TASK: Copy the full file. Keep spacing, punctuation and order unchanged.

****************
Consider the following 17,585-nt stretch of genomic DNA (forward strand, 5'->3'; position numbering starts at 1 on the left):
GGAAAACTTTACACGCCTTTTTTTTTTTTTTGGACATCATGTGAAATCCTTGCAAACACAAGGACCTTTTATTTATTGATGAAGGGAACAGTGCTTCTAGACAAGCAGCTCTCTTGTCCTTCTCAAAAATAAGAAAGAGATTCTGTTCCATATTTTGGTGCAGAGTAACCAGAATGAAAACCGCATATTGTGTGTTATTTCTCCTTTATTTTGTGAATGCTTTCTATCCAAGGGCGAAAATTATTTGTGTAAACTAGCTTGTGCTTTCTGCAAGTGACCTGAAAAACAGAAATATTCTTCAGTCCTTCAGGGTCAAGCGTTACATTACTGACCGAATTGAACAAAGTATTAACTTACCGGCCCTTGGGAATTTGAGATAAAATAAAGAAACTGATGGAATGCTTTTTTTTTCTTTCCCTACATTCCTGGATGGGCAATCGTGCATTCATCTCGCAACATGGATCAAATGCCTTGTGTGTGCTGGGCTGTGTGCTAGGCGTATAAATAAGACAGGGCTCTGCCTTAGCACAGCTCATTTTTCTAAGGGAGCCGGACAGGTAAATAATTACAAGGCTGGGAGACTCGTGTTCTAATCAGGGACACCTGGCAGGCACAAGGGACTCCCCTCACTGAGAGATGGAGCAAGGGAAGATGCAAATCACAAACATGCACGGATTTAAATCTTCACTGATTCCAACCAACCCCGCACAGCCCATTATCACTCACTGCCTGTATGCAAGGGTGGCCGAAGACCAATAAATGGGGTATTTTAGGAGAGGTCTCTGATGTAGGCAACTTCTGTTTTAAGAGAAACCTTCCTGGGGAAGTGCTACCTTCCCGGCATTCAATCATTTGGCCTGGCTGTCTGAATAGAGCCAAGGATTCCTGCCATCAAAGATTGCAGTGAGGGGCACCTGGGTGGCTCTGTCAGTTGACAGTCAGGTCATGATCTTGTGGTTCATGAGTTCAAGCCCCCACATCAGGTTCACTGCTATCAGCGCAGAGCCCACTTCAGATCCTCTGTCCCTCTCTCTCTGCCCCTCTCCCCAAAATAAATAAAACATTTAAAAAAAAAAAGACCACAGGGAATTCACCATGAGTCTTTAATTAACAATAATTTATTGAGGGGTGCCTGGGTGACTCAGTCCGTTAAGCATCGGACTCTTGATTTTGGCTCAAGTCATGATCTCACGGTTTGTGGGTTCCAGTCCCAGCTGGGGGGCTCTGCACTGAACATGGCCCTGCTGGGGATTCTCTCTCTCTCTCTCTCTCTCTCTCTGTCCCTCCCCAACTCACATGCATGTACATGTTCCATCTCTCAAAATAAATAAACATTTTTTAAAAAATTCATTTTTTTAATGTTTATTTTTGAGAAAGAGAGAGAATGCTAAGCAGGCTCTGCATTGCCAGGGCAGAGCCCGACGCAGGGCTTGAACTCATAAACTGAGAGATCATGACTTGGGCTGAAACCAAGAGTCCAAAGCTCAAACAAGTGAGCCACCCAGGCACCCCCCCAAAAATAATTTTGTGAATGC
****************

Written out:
Consider the following 17,585-nt stretch of genomic DNA (forward strand, 5'->3'; position numbering starts at 1 on the left):
GGAAAACTTTACACGCCTTTTTTTTTTTTTTGGACATCATGTGAAATCCTTGCAAACACAAGGACCTTTTATTTATTGATGAAGGGAACAGTGCTTCTAGACAAGCAGCTCTCTTGTCCTTCTCAAAAATAAGAAAGAGATTCTGTTCCATATTTTGGTGCAGAGTAACCAGAATGAAAACCGCATATTGTGTGTTATTTCTCCTTTATTTTGTGAATGCTTTCTATCCAAGGGCGAAAATTATTTGTGTAAACTAGCTTGTGCTTTCTGCAAGTGACCTGAAAAACAGAAATATTCTTCAGTCCTTCAGGGTCAAGCGTTACATTACTGACCGAATTGAACAAAGTATTAACTTACCGGCCCTTGGGAATTTGAGATAAAATAAAGAAACTGATGGAATGCTTTTTTTTTCTTTCCCTACATTCCTGGATGGGCAATCGTGCATTCATCTCGCAACATGGATCAAATGCCTTGTGTGTGCTGGGCTGTGTGCTAGGCGTATAAATAAGACAGGGCTCTGCCTTAGCACAGCTCATTTTTCTAAGGGAGCCGGACAGGTAAATAATTACAAGGCTGGGAGACTCGTGTTCTAATCAGGGACACCTGGCAGGCACAAGGGACTCCCCTCACTGAGAGATGGAGCAAGGGAAGATGCAAATCACAAACATGCACGGATTTAAATCTTCACTGATTCCAACCAACCCCGCACAGCCCATTATCACTCACTGCCTGTATGCAAGGGTGGCCGAAGACCAATAAATGGGGTATTTTAGGAGAGGTCTCTGATGTAGGCAACTTCTGTTTTAAGAGAAACCTTCCTGGGGAAGTGCTACCTTCCCGGCATTCAATCATTTGGCCTGGCTGTCTGAATAGAGCCAAGGATTCCTGCCATCAAAGATTGCAGTGAGGGGCACCTGGGTGGCTCTGTCAGTTGACAGTCAGGTCATGATCTTGTGGTTCATGAGTTCAAGCCCCCACATCAGGTTCACTGCTATCAGCGCAGAGCCCACTTCAGATCCTCTGTCCCTCTCTCTCTGCCCCTCTCCCCAAAATAAATAAAACATTTAAAAAAAAAAAGACCACAGGGAATTCACCATGAGTCTTTAATTAACAATAATTTATTGAGGGGTGCCTGGGTGACTCAGTCCGTTAAGCATCGGACTCTTGATTTTGGCTCAAGTCATGATCTCACGGTTTGTGGGTTCCAGTCCCAGCTGGGGGGCTCTGCACTGAACATGGCCCTGCTGGGGATTCTCTCTCTCTCTCTCTCTCTCTCTCTGTCCCTCCCCAACTCACATGCATGTACATGTTCCATCTCTCAAAATAAATAAACATTTTTTAAAAAATTCATTTTTTTAATGTTTATTTTTGAGAAAGAGAGAGAATGCTAAGCAGGCTCTGCATTGCCAGGGCAGAGCCCGACGCAGGGCTTGAACTCATAAACTGAGAGATCATGACTTGGGCTGAAACCAAGAGTCCAAAGCTCAAACAAGTGAGCCACCCAGGCACCCCCCCAAAAATAATTTTGTGAATGC